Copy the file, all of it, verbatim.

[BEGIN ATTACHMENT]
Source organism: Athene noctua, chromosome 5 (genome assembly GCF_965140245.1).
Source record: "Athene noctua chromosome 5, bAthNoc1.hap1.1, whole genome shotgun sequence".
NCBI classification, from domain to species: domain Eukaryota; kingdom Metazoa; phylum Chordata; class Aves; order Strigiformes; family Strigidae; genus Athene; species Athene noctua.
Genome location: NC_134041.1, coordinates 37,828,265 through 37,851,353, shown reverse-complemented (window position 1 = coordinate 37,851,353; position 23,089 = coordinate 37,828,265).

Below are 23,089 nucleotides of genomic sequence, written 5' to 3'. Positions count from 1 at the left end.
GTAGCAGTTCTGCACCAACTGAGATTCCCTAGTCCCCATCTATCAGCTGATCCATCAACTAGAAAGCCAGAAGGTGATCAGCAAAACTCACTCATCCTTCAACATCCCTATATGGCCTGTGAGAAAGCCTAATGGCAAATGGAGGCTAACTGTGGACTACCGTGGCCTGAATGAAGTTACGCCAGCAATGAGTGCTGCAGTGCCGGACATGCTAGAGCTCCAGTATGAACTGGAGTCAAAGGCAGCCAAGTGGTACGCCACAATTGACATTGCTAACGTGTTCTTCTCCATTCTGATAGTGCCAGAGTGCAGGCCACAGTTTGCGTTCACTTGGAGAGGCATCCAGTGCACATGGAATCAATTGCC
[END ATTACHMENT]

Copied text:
Source organism: Athene noctua, chromosome 5 (genome assembly GCF_965140245.1).
Source record: "Athene noctua chromosome 5, bAthNoc1.hap1.1, whole genome shotgun sequence".
NCBI classification, from domain to species: domain Eukaryota; kingdom Metazoa; phylum Chordata; class Aves; order Strigiformes; family Strigidae; genus Athene; species Athene noctua.
Genome location: NC_134041.1, coordinates 37,828,265 through 37,851,353, shown reverse-complemented (window position 1 = coordinate 37,851,353; position 23,089 = coordinate 37,828,265).

Below are 23,089 nucleotides of genomic sequence, written 5' to 3'. Positions count from 1 at the left end.
GTAGCAGTTCTGCACCAACTGAGATTCCCTAGTCCCCATCTATCAGCTGATCCATCAACTAGAAAGCCAGAAGGTGATCAGCAAAACTCACTCATCCTTCAACATCCCTATATGGCCTGTGAGAAAGCCTAATGGCAAATGGAGGCTAACTGTGGACTACCGTGGCCTGAATGAAGTTACGCCAGCAATGAGTGCTGCAGTGCCGGACATGCTAGAGCTCCAGTATGAACTGGAGTCAAAGGCAGCCAAGTGGTACGCCACAATTGACATTGCTAACGTGTTCTTCTCCATTCTGATAGTGCCAGAGTGCAGGCCACAGTTTGCGTTCACTTGGAGAGGCATCCAGTGCACATGGAATCAATTGCC